The Don Quijote discount store in Osaka’s busy Dotonbori shopping, dining and nightlife district has finally reopened its once-popular fairground ride. Fixed to the front of the store, the ride broke down about 10 years ago but was this month relaunched in the hope of attracting “both foreign tourists and locals”.
It might not offer views like the London Eye Ferris wheel, and is only about half the height, but this is one of those “crazy Japan” experiences that shouldn’t be missed if you’re in the area. The 32 four-seat cabins take about 15 minutes to go around, and the ride is open from 11am to 11pm, weather permitting, costing 600 yen (US$5) per person.
Even more impressive is the half-pipe roller coaster that the Don Quijote store in Tokyo’s Roppongi Hills built – on its rooftop in 2006. Sadly, though, that has been unable to open due to protests by local businesses and residents, and still stands silent above the capital’s streets, awaiting official approval that may never come.
130 years ago, at the beginning of 1888, two spectacular resort hotels opened on opposite sides of the United States. The Spanish Renaissance-style Ponce de Leon Hotel began welcoming guests in St Augustine, Florida, on January 10, as one of the first hotels to be made from concrete and one of the first buildings constructed with a built-in electrical supply. (Staff had to be hired to turn room switches on and off for anxious guests.)
The sprawling Hotel del Coronado opened the following month in Coronado, California. Said to have been the world’s largest resort hotel, this Queen Anne-style Victorian beach property is still the second largest wooden building in America, and one of the more interesting places to stay in California. One of its many claims to fame is as a prominent location in Billy Wilder’s 1959 romantic comedy Some Like It Hot, and during the 1920s and ’30s, it was filled with Hollywood stars.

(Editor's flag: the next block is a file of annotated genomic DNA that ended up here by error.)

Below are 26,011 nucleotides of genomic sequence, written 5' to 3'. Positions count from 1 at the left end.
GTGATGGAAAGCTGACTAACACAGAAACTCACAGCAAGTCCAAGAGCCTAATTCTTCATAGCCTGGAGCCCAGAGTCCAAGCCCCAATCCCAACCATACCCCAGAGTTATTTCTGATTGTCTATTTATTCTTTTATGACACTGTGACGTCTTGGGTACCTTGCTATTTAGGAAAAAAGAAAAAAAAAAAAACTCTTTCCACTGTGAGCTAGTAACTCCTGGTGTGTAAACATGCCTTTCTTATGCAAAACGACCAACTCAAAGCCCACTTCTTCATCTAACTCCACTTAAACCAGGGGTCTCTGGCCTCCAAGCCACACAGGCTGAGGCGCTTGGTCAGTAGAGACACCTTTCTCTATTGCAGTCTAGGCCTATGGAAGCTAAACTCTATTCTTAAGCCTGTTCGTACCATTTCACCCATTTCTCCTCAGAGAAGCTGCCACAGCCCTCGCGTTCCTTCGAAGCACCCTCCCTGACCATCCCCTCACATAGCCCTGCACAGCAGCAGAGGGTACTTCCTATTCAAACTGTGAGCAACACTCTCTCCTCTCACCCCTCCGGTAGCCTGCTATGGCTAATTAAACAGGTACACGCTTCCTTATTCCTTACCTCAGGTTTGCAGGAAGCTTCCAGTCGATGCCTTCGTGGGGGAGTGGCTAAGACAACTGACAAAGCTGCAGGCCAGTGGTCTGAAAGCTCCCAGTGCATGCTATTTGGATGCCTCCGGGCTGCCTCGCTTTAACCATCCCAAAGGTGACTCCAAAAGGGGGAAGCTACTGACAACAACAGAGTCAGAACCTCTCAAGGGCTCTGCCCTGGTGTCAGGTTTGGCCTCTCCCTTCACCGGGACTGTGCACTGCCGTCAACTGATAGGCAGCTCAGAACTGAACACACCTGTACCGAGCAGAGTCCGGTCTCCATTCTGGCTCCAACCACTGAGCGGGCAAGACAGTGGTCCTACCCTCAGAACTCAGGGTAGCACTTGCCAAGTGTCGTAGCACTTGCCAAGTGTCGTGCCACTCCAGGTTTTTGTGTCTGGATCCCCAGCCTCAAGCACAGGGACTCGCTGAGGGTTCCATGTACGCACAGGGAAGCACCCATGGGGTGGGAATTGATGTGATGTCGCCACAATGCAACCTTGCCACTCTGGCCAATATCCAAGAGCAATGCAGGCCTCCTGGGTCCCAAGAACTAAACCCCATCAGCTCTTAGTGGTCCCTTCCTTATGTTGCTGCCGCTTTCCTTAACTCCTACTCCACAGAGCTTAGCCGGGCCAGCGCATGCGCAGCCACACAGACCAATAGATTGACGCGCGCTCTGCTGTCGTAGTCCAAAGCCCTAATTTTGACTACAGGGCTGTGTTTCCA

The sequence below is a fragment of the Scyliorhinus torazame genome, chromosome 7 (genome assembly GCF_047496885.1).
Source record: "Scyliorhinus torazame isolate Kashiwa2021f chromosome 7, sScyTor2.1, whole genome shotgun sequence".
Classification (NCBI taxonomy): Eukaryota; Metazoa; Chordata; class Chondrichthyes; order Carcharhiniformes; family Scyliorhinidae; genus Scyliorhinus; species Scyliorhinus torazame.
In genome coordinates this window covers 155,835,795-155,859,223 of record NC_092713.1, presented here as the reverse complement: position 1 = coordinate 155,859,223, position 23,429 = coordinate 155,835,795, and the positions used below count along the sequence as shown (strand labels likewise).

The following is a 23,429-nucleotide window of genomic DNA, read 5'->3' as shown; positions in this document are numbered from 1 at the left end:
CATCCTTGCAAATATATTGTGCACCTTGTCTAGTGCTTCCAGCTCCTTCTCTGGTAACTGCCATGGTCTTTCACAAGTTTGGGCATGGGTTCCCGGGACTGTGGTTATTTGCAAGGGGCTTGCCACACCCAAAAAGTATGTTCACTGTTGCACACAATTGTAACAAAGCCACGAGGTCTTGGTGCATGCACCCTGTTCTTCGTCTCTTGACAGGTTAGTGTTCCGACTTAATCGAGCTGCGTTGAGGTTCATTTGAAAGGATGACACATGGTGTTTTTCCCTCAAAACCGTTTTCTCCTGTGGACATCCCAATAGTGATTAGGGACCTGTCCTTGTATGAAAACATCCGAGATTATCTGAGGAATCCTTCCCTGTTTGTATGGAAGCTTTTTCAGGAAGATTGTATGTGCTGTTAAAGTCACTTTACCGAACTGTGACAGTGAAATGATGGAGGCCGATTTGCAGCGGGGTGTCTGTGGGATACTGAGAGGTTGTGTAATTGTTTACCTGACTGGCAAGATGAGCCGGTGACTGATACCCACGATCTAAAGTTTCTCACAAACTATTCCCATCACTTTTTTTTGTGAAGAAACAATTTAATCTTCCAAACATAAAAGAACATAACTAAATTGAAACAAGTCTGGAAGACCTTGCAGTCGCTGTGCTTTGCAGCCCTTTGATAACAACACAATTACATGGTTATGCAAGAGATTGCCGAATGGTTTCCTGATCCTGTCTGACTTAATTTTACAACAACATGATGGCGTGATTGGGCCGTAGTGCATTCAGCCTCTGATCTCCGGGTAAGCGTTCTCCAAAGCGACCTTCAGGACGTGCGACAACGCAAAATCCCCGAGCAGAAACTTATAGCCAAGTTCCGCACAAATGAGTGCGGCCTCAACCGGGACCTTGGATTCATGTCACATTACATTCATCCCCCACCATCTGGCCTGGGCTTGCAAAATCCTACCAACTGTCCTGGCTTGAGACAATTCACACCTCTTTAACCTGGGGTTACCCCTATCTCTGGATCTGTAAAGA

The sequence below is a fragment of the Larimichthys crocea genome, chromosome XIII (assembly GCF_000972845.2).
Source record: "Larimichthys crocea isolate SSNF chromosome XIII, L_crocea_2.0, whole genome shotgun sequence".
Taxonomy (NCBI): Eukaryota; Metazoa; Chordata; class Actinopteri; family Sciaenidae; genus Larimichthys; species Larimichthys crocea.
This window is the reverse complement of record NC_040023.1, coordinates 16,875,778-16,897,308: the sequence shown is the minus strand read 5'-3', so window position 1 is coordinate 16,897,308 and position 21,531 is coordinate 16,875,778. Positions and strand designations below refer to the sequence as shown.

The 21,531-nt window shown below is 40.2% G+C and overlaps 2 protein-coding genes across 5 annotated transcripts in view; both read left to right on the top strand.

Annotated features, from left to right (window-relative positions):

Encumbered since last year with the name Hotel del Coronado, Curio Collection by Hilton, it was recently inducted into the National Trust for Historic Preservation’s Historic Hotels of America programme.
The Ponce de Leon was converted into a college in the 1960s, but can be admired from the smaller Casa Monica Resort & Spa across the street, which opened a few days earlier, on New Year’s Day, 1888. It, too, belongs to Historic Hotels of America, which lists more than 300 fine old hotels and resorts across the country at historichotels.org.
With exotic high-end properties already open in Tunis, the Maldives, Zanzibar and Mauritius, Cenizaro Hotels & Resorts brings its Residence brand to the Indonesian island of Bintan next month.
Usually reached through Singapore (at least by non-Indonesians), Bintan has seen notable tourism development in recent years, mostly in its north, where Bintan Resorts rules the roost, with more than a dozen properties (bintan-resorts.com).
The Residence Bintan is located in the remoter southeast, and getting there involves a one-hour ferry trip from the Tanah Merah Ferry Terminal, near Singapore’s Changi Airport, followed by a drive across the island.
Opening rates at the 127-room resort start from about HK$1,475 (US$189) per night, and you can take a closer look at its as-yet rather limited website, and download a more informative brochure at cenizaro.com.
Deal of the week
The Marco Polo Plaza is a nice place to stay if you don’t mind being in the hills overlooking Cebu rather than down among the resorts of Mactan Island. Two nights here cost from HK$2,560 per person, twin share, with TLX Travel’s new Cebu Special Promotion.
The best seaside option is Shangri-La’s Mactan Resort and Spa, which is offered from HK$3,670, while the nearby Movenpick Hotel and Plantation Bay Resort & Spa to the south are slightly more affordable alternatives, priced from HK$2,950 and HK$2,660, respectively.
For details and reservations, go to tlxtravel.com.